The slide deck for this session and answers to some questions are below
JSON Support in SQL 2016 and the Microsoft Data Platform
JSON is currently one of the most commonly used data exchange formats. Most modern services return information formatted as JSON text; web browsers use information formatted as JSON. JSON is the common format when semi-structured information needs to be stored, such as in files. Because a lot of data is formatted as JSON, it is important to enable SQL Server to process JSON text retrieved from other systems or to format information retrieved from SQL Server tables as JSON text.
JSON functions in SQL Server enable you to query and analyze JSON data as well as transform JSON to relational domains, and relational data to JSON. They allow you to integrate SQL Server with external systems that produce or consume JSON data without additional transformations in the application layer.
SQL Server also provides a hybrid storage model where you can combine relational data and JSON. This model enables you to make trade-offs between high performance data access and flexibility/rapid developments. You can use the same indexing techniques both on standard columns and values in JSON text.
The hybrid model retains all the benefits of the SQL Server engine with fully powerful query language and ACID transactions. It also boasts well-known management and security models, several features that work with JSON functions, and a wide ecosystem of tools compatible with SQL Server.
If your applications can benefit from JSON data exchanges (name/value pairs), don’t miss hearing Peter discussing how Microsoft’s implementation of JSON spreads across its entire Data Platform, including SQL Server, HDInsight, and Azure.
Peter ( LinkedIn ) is an industry veteran with 23 years with Microsoft and with over 30 years in the IT world including 7 years at IBM. Pete is currently responsible for all Customer Programs for Microsoft’s worldwide SQL Server and Windows Azure. Pete is responsible for driving feedback and product validation working with select customers and engineering teams.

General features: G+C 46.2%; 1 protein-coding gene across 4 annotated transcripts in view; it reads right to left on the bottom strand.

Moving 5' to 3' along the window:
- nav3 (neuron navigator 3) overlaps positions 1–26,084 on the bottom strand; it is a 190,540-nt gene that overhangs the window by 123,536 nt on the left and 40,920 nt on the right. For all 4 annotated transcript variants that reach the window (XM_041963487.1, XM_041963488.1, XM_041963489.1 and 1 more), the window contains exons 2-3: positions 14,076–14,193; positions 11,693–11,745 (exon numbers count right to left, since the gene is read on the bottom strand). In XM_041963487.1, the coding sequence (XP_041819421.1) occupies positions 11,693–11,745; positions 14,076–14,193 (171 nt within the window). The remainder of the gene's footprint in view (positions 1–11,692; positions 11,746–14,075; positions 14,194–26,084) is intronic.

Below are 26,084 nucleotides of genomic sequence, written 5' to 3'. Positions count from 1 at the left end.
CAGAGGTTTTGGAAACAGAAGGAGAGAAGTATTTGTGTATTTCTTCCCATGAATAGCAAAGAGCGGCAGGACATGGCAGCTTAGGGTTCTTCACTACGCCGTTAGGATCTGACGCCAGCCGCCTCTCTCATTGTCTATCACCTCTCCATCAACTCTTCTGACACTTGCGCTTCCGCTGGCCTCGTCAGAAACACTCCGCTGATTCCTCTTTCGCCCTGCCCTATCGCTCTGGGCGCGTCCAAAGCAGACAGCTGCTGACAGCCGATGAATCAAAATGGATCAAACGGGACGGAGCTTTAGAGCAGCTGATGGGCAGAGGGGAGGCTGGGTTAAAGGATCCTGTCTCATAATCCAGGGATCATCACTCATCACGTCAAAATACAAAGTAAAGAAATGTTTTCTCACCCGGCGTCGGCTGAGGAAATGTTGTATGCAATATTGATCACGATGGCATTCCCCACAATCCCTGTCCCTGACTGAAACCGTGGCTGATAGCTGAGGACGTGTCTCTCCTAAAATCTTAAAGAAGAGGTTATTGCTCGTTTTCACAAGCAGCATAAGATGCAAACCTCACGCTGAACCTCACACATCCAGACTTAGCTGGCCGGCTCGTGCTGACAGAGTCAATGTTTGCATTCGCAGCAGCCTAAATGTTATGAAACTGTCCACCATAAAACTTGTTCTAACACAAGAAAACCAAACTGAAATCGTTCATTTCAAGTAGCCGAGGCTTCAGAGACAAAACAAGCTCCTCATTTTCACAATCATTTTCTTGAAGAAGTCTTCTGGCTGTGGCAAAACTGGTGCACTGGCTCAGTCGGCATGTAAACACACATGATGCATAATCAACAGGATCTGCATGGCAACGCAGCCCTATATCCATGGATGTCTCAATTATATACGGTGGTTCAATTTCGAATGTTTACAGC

Presentation deck: Portland Users group JSON in SQL 2016
Peter’s answers to a couple of questions asked during the session:
1) relative performance XML vs JSON – we don’t benchmark one feature vs. another, but in general we’re delivering great performance. There may be environmental factors (e.g. running in lower end VM environment in Azure vs. larger machine on premise).
2) schema binding capability of XML for strongly typed XML – no comparable capability in JSON which also makes sense – JSON permits early & late binding & greater flexibility, so this isn’t too surprising.
What’s new in SQL Server Reporting Services?
SQL Server 2016 promises to raise the bar across the product stack spectrum. Our favorite report tools get some love in the next version with a few cool new features, a little polish added to a few existing features and a complete Report Portal overhaul. Join Paul in a work in progress tour of SSRS 2016. Most features in the current CTP are working and stable. Yet a few new capabilities are, shall we say “mostly baked”. We’ll take a look at those as well.
Paul (Blog | LinkedIn | Twitter) is a Mentor with SolidQ and a Microsoft SQL Server MVP. He consults, writes, speaks, teaches & blogs about business intelligence and reporting solutions. He works with companies around the world to visualize and deliver critical information to make informed business decisions. He is a Director of the Oregon SQL PASS chapter & user group, the lead author of Professional SQL Server 2012 Reporting Services and 13 other titles from Wrox, Packt & Microsoft Press.
Refreshments graciously provided.
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We wish to acknowledge the OSHU Information Technology Group for supporting Oregon SQL by generously providing the meeting venue.